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James Rosenquist, White Bread, 1964

Oil on canvas, 54 x 60 inches (137.2 x 152.4 cm)

National Gallery of Art, Washington; Richard S. Zeisler Fund

© Estate of James Rosenquist / Licensed by VAGA at ARS, New York

A new James Rosenquist exhibition is as enigmatic and bold as the artist. James Rosenquist: His American Life will run at Acquavella Galleries until December 7th.

 

By Tobias Grey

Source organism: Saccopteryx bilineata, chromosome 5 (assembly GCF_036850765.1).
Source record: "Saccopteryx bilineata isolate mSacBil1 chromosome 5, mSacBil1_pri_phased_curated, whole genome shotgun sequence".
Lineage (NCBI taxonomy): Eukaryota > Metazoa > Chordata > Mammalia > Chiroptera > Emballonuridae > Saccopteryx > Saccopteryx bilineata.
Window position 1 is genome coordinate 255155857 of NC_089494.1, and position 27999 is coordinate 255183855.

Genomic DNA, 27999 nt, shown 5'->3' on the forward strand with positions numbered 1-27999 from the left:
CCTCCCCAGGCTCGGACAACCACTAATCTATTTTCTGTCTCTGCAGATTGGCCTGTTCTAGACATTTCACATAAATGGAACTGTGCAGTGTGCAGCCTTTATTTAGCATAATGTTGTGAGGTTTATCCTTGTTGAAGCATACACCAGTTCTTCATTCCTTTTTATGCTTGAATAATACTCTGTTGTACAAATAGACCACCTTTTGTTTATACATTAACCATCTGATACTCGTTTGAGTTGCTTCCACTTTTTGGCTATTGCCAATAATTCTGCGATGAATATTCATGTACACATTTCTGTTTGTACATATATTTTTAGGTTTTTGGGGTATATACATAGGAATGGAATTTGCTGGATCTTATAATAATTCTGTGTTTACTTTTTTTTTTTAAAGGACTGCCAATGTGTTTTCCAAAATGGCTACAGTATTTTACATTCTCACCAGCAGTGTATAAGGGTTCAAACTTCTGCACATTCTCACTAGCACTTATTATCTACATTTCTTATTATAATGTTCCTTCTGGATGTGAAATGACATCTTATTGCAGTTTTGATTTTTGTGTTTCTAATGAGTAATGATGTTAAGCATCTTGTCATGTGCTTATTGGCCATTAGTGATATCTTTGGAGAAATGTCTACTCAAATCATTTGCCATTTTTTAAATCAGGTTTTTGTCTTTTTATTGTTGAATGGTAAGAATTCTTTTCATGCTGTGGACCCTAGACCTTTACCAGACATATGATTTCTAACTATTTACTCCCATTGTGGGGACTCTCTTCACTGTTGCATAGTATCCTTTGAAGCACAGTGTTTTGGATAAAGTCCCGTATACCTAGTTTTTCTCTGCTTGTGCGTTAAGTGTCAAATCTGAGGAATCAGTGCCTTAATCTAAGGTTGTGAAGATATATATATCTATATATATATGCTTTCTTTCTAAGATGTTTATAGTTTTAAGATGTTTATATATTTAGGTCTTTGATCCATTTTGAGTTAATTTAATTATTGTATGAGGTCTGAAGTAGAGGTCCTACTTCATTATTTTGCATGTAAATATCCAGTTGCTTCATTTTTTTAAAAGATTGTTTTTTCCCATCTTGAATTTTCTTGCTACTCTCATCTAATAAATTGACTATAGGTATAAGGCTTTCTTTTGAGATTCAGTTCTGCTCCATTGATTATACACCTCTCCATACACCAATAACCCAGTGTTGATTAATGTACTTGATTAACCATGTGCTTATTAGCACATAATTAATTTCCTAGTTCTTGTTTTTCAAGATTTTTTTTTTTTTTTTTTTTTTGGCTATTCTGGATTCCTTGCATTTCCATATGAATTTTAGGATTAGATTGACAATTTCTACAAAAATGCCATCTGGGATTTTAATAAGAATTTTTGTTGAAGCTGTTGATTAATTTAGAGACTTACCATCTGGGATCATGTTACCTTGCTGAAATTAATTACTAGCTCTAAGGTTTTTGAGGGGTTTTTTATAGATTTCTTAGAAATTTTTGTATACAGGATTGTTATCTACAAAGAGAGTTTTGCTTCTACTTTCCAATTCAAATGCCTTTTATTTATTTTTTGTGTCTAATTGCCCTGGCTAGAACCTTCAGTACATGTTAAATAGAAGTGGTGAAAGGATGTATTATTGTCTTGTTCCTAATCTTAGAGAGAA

James Rosenquist, who died last year at the age of 83, was a pop-art prince. "There is nothing tight-minded about his painting," says Philippe de Montebello. The former head of the Metropolitan Museum of Art is now a director at New York's Acquavella Galleries, where James Rosenquist: His American Life is running until December 7. Show curator Judith Goldman has chosen 18 works including the 1964 painting White Bread (above), that she says capture "the poetry of Rosenquist's vision and his enigmatic quality." Most of the pieces on view, which range in date from the early 1960s to the early 1980s, are large in scale. Rosenquist hones his skills working as a billboard painter around Times Square and took images from advertising and mass media to create works of surprising narrative depth. "I don't do anecdotes," Rosenquist once said. "I accumulate experiences." The 1961 work The Light That Won't Fail I, for instance, points to the repetitiveness of the daily routing by featuring three quotidian images, including a comb that evokes the bars of a prison. Some of his paintings remain rather more difficult to parse. "You can enjoy Rosenquist without understanding the message, because he's a real painter," de Montebello says. "His technique distinguishes him from many of the other painters who came along in the 1960s with its directness and enormous power." Goldman, who wrote an essay for the exhibition catalog, believes that Rosenquist's reputation has become overly associated with the 86-foot-long F-111 painting he did about the Vietnam War and American consumerism. "People forget to look at the pictures, and his very enigmatic vision got lost," she says. "His work is about his experiences, and I suppose that's what this exhibition is trying to show: the feelings behind the paintings and the experiences that led to these feelings."

 

 

 

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